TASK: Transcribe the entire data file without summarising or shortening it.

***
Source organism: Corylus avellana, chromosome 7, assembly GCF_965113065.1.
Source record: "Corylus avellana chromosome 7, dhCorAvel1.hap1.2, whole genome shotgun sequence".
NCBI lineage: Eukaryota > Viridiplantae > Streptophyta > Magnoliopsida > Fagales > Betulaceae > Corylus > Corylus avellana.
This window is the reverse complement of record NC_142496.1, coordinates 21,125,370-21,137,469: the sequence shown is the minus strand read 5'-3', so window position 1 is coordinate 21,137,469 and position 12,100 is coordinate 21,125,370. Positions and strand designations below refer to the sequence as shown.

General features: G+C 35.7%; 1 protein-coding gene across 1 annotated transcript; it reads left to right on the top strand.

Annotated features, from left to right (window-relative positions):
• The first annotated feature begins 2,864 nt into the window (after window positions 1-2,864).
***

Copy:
Source organism: Corylus avellana, chromosome 7, assembly GCF_965113065.1.
Source record: "Corylus avellana chromosome 7, dhCorAvel1.hap1.2, whole genome shotgun sequence".
NCBI lineage: Eukaryota > Viridiplantae > Streptophyta > Magnoliopsida > Fagales > Betulaceae > Corylus > Corylus avellana.
This window is the reverse complement of record NC_142496.1, coordinates 21,125,370-21,137,469: the sequence shown is the minus strand read 5'-3', so window position 1 is coordinate 21,137,469 and position 12,100 is coordinate 21,125,370. Positions and strand designations below refer to the sequence as shown.

General features: G+C 35.7%; 1 protein-coding gene across 1 annotated transcript; it reads left to right on the top strand.

Annotated features, from left to right (window-relative positions):
• The first annotated feature begins 2,864 nt into the window (after window positions 1-2,864).